The Orthodox Church, by Bishop Kallistos (but published under his lay name, Timothy Ware, as he was still a layman when he wrote the first edition in the sixties). Many regard this as the best overall introduction to Orthodoxy. Now retired, the author was a professor at Oxford. Also highly recommended is a companion book by Bishop Kallistos, The Orthodox Way, on the theological basics of Orthodoxy, with lots of outstanding quotations from ancient and modern Orthodox sources. (There is a new edition recently published by St. Vladimir’s Seminary Press.)
The Year of Grace of the Lord by Father Lev Gillett, writing anonymously as “A Monk of the Eastern Church.” Father Lev provides meditations on the Gospel arranged to follow the calendar. At the same time it is a book on sacred time, the liturgical seasons and feasts. There are invaluable endnotes about the way the feasts developed and the Church calendar came to take its present shape.
The Roots of Christian Mysticism by Oliver Clement. For many this will be an introduction to the Church Fathers as there is hardly a page in which they are not quoted. Clement reminds his readers that Christianity was originally a mystical religion; to the extent that churches have lost their mystical center, they become bone dry and lifeless. He chides churches in the west for driving so many to seek spiritual life outside Christianity. (New City Books, 57 Twyford Ave., London W3 9PZ, England; £15)
The Living God, a two-volume Orthodox catechism originally published in France. (St. Vladimir’s Seminary Press)
For the Life of the World by Alexander Schmemann, one of the great Orthodox writers of the 20th century. This is a presentation of the Orthodox understanding of sacraments and the sacramentality of all creation, a book Thomas Merton loved and often recommended it. Don’t miss the essay toward the back of the book, “Worship in a Secular Age.” (St. Vladimir’s Seminary Press)
The Meaning of Icons by Leonid Ouspensky and Vladimir Lossky is the best introduction to icons and their theology and is also full of good icon reproductions. The book explains in detail all the festal icons used in the course of the liturgical year as well as icons in use throughout the year. (St. Vladimir’s Seminary Press)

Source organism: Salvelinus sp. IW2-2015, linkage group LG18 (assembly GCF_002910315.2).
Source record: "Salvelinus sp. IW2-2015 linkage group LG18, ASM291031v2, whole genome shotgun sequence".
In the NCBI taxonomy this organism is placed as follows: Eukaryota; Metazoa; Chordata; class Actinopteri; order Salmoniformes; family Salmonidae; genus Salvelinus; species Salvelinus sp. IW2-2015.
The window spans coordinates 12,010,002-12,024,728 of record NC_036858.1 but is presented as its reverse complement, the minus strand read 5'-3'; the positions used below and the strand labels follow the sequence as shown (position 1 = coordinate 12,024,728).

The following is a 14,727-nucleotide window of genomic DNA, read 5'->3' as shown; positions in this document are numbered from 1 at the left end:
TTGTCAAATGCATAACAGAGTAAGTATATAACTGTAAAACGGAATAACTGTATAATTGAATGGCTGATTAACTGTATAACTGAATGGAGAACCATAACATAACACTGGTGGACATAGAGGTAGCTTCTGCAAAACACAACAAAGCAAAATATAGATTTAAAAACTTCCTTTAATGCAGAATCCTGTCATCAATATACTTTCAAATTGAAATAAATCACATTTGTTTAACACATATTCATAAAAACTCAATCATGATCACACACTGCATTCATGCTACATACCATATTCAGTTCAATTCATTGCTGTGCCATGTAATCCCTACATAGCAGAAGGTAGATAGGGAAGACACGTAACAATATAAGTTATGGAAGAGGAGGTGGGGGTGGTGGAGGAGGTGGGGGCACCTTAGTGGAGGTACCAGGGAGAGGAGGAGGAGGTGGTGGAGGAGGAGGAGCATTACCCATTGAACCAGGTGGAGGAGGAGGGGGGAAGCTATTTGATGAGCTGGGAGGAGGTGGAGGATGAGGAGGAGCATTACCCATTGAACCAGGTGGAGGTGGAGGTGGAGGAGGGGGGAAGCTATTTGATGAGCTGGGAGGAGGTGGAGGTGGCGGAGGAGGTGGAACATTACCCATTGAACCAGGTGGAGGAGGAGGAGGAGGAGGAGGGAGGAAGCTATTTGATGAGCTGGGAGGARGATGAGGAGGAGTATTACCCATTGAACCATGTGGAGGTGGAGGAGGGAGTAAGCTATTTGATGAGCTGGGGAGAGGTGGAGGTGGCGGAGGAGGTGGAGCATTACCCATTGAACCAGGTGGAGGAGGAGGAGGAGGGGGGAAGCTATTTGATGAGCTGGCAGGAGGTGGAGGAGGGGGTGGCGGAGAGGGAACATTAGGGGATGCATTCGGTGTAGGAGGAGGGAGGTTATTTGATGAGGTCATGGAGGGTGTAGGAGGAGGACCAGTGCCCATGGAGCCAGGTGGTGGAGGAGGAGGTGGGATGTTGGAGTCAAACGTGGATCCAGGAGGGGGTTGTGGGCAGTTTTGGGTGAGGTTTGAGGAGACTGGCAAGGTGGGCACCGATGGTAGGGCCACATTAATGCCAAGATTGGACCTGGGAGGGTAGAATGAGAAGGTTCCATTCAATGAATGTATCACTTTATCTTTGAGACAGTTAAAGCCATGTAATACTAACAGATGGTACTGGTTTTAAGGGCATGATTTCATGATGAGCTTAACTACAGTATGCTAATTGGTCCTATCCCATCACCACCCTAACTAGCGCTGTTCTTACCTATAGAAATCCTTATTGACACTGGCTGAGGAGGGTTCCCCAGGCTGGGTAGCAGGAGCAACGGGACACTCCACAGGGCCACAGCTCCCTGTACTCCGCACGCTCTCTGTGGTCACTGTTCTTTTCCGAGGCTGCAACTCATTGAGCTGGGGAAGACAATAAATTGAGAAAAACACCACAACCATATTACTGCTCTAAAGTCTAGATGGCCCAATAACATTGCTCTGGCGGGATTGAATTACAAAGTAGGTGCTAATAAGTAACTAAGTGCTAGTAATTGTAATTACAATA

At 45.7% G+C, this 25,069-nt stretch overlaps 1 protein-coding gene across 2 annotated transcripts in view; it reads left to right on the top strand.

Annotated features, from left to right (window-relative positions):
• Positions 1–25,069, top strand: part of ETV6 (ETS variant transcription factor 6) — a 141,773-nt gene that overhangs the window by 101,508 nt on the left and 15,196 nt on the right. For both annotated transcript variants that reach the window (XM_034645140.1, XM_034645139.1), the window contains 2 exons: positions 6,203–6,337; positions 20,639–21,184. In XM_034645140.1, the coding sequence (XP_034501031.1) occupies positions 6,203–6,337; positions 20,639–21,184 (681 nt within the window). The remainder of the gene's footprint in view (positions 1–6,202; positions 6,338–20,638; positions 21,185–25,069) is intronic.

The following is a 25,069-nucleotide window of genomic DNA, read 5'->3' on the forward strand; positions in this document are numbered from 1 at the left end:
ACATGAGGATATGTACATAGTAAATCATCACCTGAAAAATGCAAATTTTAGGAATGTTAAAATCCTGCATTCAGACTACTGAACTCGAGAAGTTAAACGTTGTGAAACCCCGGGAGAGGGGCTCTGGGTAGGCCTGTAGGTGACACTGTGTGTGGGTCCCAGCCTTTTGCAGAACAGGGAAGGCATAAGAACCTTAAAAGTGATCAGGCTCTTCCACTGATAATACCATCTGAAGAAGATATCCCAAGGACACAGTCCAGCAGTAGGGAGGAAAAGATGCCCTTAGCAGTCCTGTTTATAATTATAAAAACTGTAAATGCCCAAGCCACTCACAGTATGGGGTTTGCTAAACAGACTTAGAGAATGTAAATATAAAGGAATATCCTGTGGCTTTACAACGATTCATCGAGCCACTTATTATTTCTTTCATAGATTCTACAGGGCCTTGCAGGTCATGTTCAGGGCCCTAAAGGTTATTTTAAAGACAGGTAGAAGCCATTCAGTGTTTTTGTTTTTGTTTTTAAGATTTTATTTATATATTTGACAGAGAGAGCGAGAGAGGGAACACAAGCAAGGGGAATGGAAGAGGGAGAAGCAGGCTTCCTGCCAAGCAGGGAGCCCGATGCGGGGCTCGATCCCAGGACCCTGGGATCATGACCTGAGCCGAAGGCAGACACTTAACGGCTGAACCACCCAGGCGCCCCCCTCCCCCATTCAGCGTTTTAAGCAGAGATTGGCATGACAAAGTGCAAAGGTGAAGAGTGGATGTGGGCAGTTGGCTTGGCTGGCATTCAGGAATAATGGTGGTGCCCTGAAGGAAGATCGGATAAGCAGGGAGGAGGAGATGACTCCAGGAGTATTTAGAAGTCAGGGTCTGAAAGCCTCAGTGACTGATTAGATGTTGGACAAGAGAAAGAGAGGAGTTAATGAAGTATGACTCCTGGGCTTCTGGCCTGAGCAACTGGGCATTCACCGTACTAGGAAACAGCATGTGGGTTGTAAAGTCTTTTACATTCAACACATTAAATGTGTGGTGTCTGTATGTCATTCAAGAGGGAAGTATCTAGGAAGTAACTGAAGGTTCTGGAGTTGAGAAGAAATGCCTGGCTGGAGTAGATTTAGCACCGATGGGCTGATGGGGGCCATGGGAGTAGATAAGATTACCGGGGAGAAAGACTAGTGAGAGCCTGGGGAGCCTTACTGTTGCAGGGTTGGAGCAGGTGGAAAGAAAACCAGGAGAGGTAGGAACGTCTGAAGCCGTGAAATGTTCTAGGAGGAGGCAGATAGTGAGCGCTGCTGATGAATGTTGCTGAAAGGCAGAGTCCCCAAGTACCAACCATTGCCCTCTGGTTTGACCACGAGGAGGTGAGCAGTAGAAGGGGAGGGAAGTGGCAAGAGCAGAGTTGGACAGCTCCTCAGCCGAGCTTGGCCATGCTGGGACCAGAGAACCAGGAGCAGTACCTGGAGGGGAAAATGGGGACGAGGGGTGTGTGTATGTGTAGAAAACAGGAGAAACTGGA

Praying with Icons by Jim Forest. This is an introduction to icons with an emphasis on their integration into prayer life. Illustrated. (Orbis Books)
Behold the Beauty of the Lord by Henri Nouwen. Insightful meditations on four important icons. (Ave Maria Press.)
St. Gregory Palamas and Orthodox Spirituality by John Meyendorff. This is a small book, gracefully written, full of photos and icons.
There is a companion book of similar design, St. Sergius and Russian Spirituality by Pierre Kovalevsky, focusing on the development of traditions of spiritual life in the Russian Church. (both from St. Vladimir’s Seminary Press)
The Invocation of the Name of Jesus and The Jesus Prayer, both by Father Lev Gillett but published anonymously as “A Monk of the Eastern Church.” The first is a booklet from the Fellowship of St. Alban and St. Sergius, in Oxford, England. The second a small book with a foreword by Bishop Kallistos, published by St. Vladimir’s Seminary Press. (Also worth mentioning: Franny and Zooey by J.D. Salinger, the only novel ever written to feature the Jesus Prayer.)
The Essence of Prayer combines several smaller books by Metropolitan Anthony of Sourozh, head of the Russian Orthodox Church in England. Metropolitan Anthony was a medical doctor in France who was active in the Resistance during the years of German occupation. After the war he became a priest. His writings on prayer and liturgy go deep and have a sharp and brilliant edge. (Darton, Longman & Todd, London)
The Russians and Their Church by Nicolas Zernov, an introduction to the Russian Church by a great Orthodox writer. Zernov was for many years a professor at Oxford and was a founder of the Fellowship of St. Alban and St. Sergius. (St. Vladimir’s Seminary Press)
The Way of the Ascetics by Tito Colliander. An introduction to Orthodox ascesis. (Mowbrays)
Bread & Water, Wine & Oil by Fr Meletios Webber. A compelling introduction to spiritual and sacramental life. (Conciliar Press)
Traveling Companions by Christopher Moorey. An excellent introduction to many of the saints commemorated in the Orthodox calendar. (Conciliar Press)
Women and Priesthood, edited by Thomas Hopko, with essays by Bishop Kallistos, Kyriaki FitzGerald, Deborah Belonick and others (St. Vladimir’s Seminary Press).
The Ministry of Women in the Church by Elisabeth Behr-Sigel (Oakwood Publications).
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